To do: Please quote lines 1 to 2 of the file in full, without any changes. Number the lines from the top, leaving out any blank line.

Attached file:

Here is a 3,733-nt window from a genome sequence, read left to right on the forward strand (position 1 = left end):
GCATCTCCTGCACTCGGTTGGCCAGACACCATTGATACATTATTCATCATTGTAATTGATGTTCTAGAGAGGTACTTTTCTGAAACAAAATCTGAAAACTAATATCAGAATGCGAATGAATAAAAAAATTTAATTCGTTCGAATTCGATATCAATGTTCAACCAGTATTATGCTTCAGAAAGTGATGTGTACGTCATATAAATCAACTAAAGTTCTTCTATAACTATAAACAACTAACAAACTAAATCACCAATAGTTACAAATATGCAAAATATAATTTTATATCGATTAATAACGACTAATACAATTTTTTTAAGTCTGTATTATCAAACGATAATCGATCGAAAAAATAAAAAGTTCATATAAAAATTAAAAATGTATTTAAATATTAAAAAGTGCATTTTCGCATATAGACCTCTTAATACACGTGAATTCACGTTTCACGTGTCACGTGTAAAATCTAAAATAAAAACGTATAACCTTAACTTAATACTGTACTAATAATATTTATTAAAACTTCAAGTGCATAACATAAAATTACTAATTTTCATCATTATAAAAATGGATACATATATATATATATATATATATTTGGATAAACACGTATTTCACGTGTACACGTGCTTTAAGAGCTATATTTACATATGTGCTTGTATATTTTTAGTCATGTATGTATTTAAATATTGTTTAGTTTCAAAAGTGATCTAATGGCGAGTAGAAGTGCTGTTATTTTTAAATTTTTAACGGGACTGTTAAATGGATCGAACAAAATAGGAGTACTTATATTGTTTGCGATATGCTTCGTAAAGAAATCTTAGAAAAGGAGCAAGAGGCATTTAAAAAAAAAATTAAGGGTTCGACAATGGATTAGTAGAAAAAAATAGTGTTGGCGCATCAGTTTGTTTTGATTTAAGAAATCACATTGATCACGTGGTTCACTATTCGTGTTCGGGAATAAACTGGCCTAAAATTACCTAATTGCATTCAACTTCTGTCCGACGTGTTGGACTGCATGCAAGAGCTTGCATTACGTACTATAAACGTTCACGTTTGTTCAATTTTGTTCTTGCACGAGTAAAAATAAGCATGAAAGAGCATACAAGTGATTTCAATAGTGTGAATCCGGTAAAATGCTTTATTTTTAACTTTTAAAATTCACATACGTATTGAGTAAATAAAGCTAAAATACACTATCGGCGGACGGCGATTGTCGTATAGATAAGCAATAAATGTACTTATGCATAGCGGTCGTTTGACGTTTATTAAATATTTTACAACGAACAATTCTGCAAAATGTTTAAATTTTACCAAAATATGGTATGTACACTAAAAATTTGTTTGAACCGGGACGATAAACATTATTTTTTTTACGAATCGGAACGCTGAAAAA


Here is a 3,733-nt window from a genome sequence, read left to right on the forward strand (position 1 = left end):
GCATCTCCTGCACTCGGTTGGCCAGACACCATTGATACATTATTCATCATTGTAATTGATGTTCTAGAGAGGTACTTTTCTGAAACAAAATCTGAAAACTAATATCAGAATGCGAATGAATAAAAAAATTTAATTCGTTCGAATTCGATATCAATGTTCAACCAGTATTATGCTTCAGAAAGTGATGTGTACGTCATATAAATCAACTAAAGTTCTTCTATAACTATAAACAACTAACAAACTAAATCACCAATAGTTACAAATATGCAAAATATAATTTTATATCGATTAATAACGACTAATACAATTTTTTTAAGTCTGTATTATCAAACGATAATCGATCGAAAAAATAAAAAGTTCATATAAAAATTAAAAATGTATTTAAATATTAAAAAGTGCATTTTCGCATATAGACCTCTTAATACACGTGAATTCACGTTTCACGTGTCACGTGTAAAATCTAAAATAAAAACGTATAACCTTAACTTAATACTGTACTAATAATATTTATTAAAACTTCAAGTGCATAACATAAAATTACTAATTTTCATCATTATAAAAATGGATACATATATATATATATATATATATTTGGATAAACACGTATTTCACGTGTACACGTGCTTTAAGAGCTATATTTACATATGTGCTTGTATATTTTTAGTCATGTATGTATTTAAATATTGTTTAGTTTCAAAAGTGATCTAATGGCGAGTAGAAGTGCTGTTATTTTTAAATTTTTAACGGGACTGTTAAATGGATCGAACAAAATAGGAGTACTTATATTGTTTGCGATATGCTTCGTAAAGAAATCTTAGAAAAGGAGCAAGAGGCATTTAAAAAAAAAATTAAGGGTTCGACAATGGATTAGTAGAAAAAAATAGTGTTGGCGCATCAGTTTGTTTTGATTTAAGAAATCACATTGATCACGTGGTTCACTATTCGTGTTCGGGAATAAACTGGCCTAAAATTACCTAATTGCATTCAACTTCTGTCCGACGTGTTGGACTGCATGCAAGAGCTTGCATTACGTACTATAAACGTTCACGTTTGTTCAATTTTGTTCTTGCACGAGTAAAAATAAGCATGAAAGAGCATACAAGTGATTTCAATAGTGTGAATCCGGTAAAATGCTTTATTTTTAACTTTTAAAATTCACATACGTATTGAGTAAATAAAGCTAAAATACACTATCGGCGGACGGCGATTGTCGTATAGATAAGCAATAAATGTACTTATGCATAGCGGTCGTTTGACGTTTATTAAATATTTTACAACGAACAATTCTGCAAAATGTTTAAATTTTACCAAAATATGGTATGTACACTAAAAATTTGTTTGAACCGGGACGATAAACATTATTTTTTTTACGAATCGGAACGCTGAAAAA